August 18, 2010

Jawsome

I have a special relationship with Shark Week.

I wouldn't say that I'm just a fan, but I also wouldn't say that I'm obsessed to the point of shaving my head into a dorsal shape and walking around with my arms out like fins in anticipation of its arrival.  What I do believe, though, is that Shark Week and I are sort of symbiotic; in essence, I think Shark Week is a fan of me as much as the other way around.

SW has always sort of been there in my life.   It launched in 1987, and every year following that -- even in the days before Tivo and the Internet and promotional advertising being EVERYWHERE -- I somehow just knew when SW had arrived, and it would find its way onto my TV; SW and I were like that creepy little girl in Poltergeist and her TV.


For that whole week, after school and homework and dinner, SW was the top priority.  The dog went unplayed with.  The fish no longer had me to gape at their antics.  Even my Nintendo would be relegated to the background during the glory of SW.


I'd sit for hours at a time, huddled under a blanket with a bag of Doritos or some other healthy snack suitable for the growth and development of a young chap like myself.  I'd watch, slack-jawed, as the huge beasts sailed across my screen and haughty British narrators used words far too large for my then-undeveloped vocabulary.


It's an odd thing, my life-long love of sharks...  I praise the holy name of SW, but never step foot in the ocean for fear of being swallowed whole (except for a recent trip to Florida, when Girlfriend lured me into the water with a trail of snacks).  Usually, whenever I step more than ankle-deep into the ocean, I'm convinced that this is about to happen to me:


And then of course there's the Jaws conundrum.

Jaws is one of my favorite movies of all-time, but it took me at least a couple dozen viewings during my childhood to actually watch the whole thing, start to finish.  My grandma, Grammy, had the VHS at her house from around the time I was 7, and I was transfixed by the cover art.  I thought, if this thing is half as good as SW, I've got to watch it.  What I'm told, though, is that every time I'd get to one of the scarier scenes, I'd announce that I had pressing business in the kitchen, always coming back just after the carnage ended and the waters had grown still again.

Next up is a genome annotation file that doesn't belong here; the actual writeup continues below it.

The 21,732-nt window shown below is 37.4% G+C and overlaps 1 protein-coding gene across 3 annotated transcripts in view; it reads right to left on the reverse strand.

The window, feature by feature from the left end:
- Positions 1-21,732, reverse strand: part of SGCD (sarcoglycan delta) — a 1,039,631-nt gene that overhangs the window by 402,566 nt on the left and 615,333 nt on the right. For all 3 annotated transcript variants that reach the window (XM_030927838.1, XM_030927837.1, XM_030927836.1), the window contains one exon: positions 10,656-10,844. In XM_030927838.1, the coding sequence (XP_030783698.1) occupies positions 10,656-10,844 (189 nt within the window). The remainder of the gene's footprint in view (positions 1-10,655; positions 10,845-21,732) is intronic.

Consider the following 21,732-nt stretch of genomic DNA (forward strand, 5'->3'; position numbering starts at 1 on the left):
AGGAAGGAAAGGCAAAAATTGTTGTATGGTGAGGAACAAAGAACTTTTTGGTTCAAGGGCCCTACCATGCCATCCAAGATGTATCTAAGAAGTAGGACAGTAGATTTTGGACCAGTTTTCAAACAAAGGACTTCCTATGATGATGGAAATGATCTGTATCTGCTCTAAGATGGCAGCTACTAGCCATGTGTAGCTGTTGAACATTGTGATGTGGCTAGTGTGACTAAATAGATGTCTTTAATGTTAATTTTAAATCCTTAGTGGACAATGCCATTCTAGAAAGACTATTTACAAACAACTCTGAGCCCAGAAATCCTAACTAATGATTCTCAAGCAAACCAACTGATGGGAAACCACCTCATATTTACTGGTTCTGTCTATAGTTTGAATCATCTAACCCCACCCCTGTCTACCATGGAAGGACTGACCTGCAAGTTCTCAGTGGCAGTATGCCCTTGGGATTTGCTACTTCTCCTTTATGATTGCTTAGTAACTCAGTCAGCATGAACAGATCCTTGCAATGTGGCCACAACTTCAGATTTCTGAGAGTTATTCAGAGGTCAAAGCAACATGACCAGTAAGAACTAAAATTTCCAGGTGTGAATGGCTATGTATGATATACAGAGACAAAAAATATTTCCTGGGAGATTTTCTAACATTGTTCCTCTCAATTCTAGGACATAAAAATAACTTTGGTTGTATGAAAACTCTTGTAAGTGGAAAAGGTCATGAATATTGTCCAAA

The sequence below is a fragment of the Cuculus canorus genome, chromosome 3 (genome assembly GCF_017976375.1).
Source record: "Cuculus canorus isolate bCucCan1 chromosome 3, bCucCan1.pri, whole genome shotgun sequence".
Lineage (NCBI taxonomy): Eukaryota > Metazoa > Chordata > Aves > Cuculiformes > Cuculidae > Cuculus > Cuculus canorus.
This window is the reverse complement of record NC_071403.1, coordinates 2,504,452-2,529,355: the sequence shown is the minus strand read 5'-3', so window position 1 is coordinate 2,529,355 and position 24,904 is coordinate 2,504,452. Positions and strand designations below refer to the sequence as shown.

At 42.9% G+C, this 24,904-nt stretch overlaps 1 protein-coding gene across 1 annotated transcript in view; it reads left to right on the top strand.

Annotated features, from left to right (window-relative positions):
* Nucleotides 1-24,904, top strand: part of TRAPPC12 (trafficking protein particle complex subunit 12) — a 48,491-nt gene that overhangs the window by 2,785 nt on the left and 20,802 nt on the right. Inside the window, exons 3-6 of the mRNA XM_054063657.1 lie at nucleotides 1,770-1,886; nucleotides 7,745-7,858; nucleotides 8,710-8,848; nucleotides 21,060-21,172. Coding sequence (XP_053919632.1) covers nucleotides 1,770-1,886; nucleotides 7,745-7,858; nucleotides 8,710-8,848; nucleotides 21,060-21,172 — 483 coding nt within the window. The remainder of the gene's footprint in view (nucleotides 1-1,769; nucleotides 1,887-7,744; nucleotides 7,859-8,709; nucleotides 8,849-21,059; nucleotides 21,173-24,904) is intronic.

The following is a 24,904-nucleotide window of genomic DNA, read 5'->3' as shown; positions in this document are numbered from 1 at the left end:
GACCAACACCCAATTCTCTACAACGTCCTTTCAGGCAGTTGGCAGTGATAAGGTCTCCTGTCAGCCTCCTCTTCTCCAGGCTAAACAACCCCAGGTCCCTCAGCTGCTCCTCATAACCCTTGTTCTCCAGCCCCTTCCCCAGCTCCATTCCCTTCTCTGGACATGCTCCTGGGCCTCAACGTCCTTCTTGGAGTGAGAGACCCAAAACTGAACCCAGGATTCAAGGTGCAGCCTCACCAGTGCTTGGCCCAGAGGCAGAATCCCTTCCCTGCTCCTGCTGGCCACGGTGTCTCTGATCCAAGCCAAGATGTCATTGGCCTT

Eventually, of course, I valiantly fought through an entire viewing, and fell in love with the movie, and wanted Quint to adopt me and take me on adventures and teach me old sailor songs.  Nowadays, I only run to the kitchen when Snooki appears on-screen.

So, considering all of this, how odd it was to have SW come and go this year, and be almost completely unnoticed by me.  Sure, Girlfriend and I would watch in bed at night if we happened to come across it, and I would never miss anything with "Air Jaws" in the title, and my friend Rachel and I even developed a SW-themed arm-chomp signal for our flag football team's post-TD celebrations (we basically just stole Florida's Gator Chomp but say "Chomp, chomp" while we do it).

But SW no longer created that sense of urgency within me to watch it all that it'd done for 20+ years.  It was no longer appointment viewing.  Life, as it tends to do, had gotten in the way, so to speak.

It's all part of that grand experiment of growing up, I guess.  The realization that the things that used to mean so much to you just don't, all of a sudden, as the last vestiges of your adolescence flake away.  With my generation, it lasts longer than those before us. The way we were raised, the length of time we can stay in college, the lack of hardcore "adult" responsibilities that we have thrust upon us once we come of age that were simply a fact of life for our parents and grandparents... All of that lets us hold on to those "childish" things that we cherished for so long just a little bit longer.  But sooner or later, they have to be left aside for more important things.

I never thought I'd see the day, but apparently now I can throw Shark Week onto that pile.

At least until next year.

(Chomp, chomp)

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